In France you are sleeping
I wish I could see you
It's always this way
Love sent from Bordeaux
I try to say something
The words, they grow fainter
And you're slipping away
Love sent from Bordeaux

I find it touching, and I think about a woman I care about, thousands of miles away.

The rest of side two is instrumental and just as beautiful and heartbreaking. Clean guitars played in a distinctive plucked style, layered with synthesizers which pulse and drift. By the end of the record, I know I like it. This is confirmed over the next few years.

Not long after this, as I think about the title and the record, I realize that I want to learn to play the guitar. Maybe to make a record like this, but also because I love the sound of the guitar on this and other records I own. Before the end of the year, I'll have my first Fender Stratocaster, with a whammy bar similar to the one on this album cover.

A year later, I'll do my own bad imitation of the drumbeat that starts the record for the first track on the first EP by my cowboy band The Coyotes.

I find myself listening to it more as the years pass, and marveling at how the guitars and electronics fit together so well, to make something so lovely. A stark contrast to how everyone else seems to want to make everything louder and heavier and darker. "The Guitar and Other Machines" teaches me that it is OK to make "pretty" music.

I will occasionally try to play my guitar like Vini Reilly. I will fail repeatedly. I remind myself to practice more. I wish I could make music this pretty, even if I cannot play guitar this well.

Vini Reilly is the driving force and the only real "member" of the Durutti Column, in much the same way that Trent Reznor is Nine Inch Nails. Durutti Column was the first band signed to the notable label Factory Records. Brian Eno called Durutti Column's album "LC" his favorite record of all time. Noted guitar player John Frusciante said Vini Reilly is the best guitarist in the world.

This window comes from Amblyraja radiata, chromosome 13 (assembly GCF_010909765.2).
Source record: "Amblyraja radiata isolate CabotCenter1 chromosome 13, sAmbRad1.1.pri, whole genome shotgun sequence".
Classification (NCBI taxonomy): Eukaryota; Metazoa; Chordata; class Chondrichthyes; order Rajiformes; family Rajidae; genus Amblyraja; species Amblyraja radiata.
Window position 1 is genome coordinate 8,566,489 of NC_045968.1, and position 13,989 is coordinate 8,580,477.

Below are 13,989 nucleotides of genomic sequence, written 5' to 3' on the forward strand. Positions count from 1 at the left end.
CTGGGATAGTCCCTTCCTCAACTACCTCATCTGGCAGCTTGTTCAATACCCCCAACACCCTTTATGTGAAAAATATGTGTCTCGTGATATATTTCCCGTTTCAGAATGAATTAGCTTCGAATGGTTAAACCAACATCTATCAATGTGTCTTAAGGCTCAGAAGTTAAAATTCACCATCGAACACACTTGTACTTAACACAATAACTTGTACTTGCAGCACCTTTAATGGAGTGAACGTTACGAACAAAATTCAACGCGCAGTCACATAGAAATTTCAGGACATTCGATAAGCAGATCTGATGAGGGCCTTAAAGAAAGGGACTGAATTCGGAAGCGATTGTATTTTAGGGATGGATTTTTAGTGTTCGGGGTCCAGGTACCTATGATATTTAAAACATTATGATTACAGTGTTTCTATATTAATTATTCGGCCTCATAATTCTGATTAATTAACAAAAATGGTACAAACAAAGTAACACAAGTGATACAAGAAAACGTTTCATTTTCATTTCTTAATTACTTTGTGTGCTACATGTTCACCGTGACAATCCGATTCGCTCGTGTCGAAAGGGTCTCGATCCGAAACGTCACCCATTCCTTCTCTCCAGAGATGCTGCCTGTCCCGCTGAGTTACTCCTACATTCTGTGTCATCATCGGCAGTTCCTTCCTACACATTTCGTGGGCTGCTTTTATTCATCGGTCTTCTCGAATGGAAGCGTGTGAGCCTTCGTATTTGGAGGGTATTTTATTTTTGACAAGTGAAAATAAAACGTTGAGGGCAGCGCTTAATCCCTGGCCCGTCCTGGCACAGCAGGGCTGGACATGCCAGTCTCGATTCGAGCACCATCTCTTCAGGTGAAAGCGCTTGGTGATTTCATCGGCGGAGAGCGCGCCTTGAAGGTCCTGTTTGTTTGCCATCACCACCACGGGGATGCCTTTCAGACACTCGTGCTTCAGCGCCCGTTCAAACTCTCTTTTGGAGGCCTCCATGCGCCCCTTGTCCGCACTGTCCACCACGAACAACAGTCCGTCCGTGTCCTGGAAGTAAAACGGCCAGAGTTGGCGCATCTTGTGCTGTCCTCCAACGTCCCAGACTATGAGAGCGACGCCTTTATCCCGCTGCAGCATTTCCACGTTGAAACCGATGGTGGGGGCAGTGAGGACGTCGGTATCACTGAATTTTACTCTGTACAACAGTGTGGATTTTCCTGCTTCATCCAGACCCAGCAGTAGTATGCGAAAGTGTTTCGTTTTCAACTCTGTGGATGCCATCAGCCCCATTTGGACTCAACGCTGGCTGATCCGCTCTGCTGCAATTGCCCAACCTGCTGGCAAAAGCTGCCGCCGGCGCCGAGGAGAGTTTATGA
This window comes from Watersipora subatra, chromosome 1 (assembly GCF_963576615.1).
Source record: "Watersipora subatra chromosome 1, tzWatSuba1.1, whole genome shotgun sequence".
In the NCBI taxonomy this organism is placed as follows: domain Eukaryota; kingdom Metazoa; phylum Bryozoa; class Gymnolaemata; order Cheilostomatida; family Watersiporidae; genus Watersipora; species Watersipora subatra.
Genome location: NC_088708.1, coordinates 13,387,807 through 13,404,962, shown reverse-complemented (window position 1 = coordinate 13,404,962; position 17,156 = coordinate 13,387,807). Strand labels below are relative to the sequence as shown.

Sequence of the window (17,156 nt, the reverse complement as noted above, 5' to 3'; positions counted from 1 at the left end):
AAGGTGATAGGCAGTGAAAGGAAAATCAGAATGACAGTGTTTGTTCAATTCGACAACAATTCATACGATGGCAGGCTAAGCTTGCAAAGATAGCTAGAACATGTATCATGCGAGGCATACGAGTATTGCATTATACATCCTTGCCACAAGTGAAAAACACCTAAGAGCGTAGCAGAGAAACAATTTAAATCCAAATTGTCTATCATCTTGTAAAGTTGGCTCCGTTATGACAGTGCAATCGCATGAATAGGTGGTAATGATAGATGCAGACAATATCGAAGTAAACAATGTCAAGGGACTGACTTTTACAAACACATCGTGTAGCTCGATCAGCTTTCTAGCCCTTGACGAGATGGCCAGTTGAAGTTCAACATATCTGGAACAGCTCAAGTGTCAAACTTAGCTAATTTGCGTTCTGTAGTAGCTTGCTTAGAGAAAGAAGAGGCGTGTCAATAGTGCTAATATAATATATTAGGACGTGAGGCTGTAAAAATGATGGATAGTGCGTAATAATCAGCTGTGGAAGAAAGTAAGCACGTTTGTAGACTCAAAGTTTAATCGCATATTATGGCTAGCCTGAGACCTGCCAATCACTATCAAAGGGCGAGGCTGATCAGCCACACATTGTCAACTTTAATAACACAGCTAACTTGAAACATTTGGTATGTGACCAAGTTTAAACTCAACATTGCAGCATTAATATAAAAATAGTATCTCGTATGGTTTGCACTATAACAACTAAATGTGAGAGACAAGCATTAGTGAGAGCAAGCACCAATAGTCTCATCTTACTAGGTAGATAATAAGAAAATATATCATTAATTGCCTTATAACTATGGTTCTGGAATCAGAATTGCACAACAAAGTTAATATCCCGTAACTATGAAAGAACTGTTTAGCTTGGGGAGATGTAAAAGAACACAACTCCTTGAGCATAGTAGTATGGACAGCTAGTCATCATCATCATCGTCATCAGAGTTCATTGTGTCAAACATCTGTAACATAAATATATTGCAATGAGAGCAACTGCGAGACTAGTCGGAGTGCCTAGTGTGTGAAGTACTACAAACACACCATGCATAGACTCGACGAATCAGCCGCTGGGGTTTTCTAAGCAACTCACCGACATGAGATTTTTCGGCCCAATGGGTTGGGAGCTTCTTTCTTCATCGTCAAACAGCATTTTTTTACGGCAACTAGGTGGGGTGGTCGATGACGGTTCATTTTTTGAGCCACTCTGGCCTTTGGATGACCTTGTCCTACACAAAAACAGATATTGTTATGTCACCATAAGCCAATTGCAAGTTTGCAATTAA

Durutti Column has made many records. I have heard most of them. There are some that approach what I consider to be the perfection of this record, but there's something perfect about this one. In 2010, Vini Reilly had a minor stroke and lost some of his ability to play.

"The Guitar and Other Machines" is not as weird as some of the albums I love, but it is unusual. It is not quite rock, new wave, jazz, ambient, or new age, but also all of those things. It's sort of 4AD-ish (for those who know what that means), but full of light rather than the usual dark gray of those albums. It's not all songs or all instrumentals. It's electronic, but living and breathing, not a cyborg.

I still listen to this record, and it is still one of my favorites. In writing this piece, I found out it was just reissued in a deluxe, expanded edition in January of this year. Ordered!

"The Guitar and Other Machines" by Durutti Column can be purchased at iTunes and is available to stream on all major music services, including Spotify.